Wednesday, February 16, 2011

FTV 2/16/11

Some people ask what it is that steers our ship. Automobiles have a steering wheel connected to the two front wheels: ships have a slightly different system. Our ship has a steering wheel, but we call it the helm.. Instead of wheels to turn us, we have a rudder. The rudder directs water in a different direction as it passes over the surface. We can move our rudder left and right depending on the direction we want to go. The faster we move the rudder over to one side, the quicker the ship will turn.

Our helm is on the bridge, the rudder is at the stern just aft of the propeller. There is a signal sent from the helm all the way to the steering machinery which moves the rudder. This steering machinery is more commonly called the steering gear and is made up of a series of hydraulic pumps that move the rudder. There are two main pumps, one port and one starboard. These are our two main operating pumps. We alternate between each of them evenly to make sure that the wear on each is equal as to can keep them in good working order. In case one pump was to fail, we could switch to the other pump.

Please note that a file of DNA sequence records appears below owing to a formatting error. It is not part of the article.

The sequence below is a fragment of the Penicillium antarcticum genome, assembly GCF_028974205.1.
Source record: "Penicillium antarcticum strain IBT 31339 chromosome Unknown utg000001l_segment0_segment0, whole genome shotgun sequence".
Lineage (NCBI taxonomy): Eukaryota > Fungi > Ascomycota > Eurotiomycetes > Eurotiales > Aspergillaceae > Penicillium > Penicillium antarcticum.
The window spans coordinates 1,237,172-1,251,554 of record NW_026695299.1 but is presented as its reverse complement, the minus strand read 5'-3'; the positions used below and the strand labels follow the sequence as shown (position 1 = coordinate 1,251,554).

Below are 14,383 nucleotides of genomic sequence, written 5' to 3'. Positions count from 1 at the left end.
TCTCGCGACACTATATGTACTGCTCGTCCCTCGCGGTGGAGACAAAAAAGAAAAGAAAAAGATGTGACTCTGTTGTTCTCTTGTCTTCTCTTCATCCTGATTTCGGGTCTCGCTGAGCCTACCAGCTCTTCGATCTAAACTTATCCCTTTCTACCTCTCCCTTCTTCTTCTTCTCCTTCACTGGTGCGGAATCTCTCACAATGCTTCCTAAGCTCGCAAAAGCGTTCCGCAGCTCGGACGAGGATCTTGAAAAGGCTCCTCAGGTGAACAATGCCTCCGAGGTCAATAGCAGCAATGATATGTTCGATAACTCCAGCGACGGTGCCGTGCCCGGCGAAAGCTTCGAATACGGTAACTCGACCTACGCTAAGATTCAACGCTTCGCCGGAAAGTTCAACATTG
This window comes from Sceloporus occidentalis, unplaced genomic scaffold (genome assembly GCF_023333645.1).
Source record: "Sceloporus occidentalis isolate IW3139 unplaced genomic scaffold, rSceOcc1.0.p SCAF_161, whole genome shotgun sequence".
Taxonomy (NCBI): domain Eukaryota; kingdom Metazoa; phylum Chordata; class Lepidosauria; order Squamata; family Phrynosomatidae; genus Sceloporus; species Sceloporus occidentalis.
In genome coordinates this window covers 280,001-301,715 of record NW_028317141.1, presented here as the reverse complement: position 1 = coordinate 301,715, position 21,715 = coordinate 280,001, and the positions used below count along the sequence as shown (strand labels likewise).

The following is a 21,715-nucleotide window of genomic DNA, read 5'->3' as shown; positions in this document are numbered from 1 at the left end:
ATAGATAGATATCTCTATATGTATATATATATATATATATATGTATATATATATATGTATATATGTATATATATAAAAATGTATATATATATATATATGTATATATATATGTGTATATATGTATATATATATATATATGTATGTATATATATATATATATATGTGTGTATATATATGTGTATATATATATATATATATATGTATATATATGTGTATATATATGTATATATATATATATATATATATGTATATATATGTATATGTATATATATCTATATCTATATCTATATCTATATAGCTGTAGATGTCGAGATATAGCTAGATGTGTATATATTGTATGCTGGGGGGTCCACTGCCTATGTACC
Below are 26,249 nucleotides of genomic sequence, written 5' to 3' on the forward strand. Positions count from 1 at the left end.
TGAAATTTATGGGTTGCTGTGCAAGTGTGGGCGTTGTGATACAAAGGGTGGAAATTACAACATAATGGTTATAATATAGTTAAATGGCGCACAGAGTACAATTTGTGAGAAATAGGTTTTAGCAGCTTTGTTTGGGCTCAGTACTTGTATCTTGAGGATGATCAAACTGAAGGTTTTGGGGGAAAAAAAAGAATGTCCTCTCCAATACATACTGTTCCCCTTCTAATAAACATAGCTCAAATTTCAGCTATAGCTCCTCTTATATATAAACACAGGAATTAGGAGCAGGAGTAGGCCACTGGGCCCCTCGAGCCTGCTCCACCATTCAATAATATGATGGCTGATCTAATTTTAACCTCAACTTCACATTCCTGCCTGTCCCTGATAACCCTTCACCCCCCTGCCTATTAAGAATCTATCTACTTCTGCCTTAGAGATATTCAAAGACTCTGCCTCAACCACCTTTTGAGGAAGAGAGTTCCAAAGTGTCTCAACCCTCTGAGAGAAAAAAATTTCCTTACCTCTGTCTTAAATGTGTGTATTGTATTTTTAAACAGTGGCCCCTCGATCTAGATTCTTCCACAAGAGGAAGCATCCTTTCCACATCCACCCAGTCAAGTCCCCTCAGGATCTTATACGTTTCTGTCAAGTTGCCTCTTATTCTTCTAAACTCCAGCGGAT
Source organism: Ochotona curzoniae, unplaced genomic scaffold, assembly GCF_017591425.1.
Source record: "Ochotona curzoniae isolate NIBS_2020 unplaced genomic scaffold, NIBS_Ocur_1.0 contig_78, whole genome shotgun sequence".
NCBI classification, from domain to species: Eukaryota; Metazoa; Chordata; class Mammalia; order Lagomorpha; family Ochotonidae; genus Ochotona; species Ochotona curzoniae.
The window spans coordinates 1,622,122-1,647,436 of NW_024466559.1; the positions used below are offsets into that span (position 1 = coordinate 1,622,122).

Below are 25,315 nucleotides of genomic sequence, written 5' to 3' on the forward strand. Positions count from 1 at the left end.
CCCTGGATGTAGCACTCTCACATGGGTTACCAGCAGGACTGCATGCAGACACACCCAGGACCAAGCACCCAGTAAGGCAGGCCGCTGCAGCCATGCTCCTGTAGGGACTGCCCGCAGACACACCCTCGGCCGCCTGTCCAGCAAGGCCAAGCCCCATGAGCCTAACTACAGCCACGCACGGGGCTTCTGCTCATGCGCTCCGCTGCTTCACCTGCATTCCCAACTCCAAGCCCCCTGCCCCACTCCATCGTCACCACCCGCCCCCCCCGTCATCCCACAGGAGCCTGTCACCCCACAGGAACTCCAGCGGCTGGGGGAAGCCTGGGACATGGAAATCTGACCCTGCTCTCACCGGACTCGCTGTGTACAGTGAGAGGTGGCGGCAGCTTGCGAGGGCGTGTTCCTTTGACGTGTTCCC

In the unlikely case that our helm could not operate the pumps there is a series of backups on the steering gear that allow us to steer directly from the steering gear room. The rudder is very big and doesn't move as fast as the wheels on a car. When the helmsman moves the helm one way, it takes a few extra seconds for the rudder to register the command and reach that position. The rudder is essential for the maneuverability of the ship.


Are small rudders or large rudders more effective?

Does the shape of a rudder effect how it turns?

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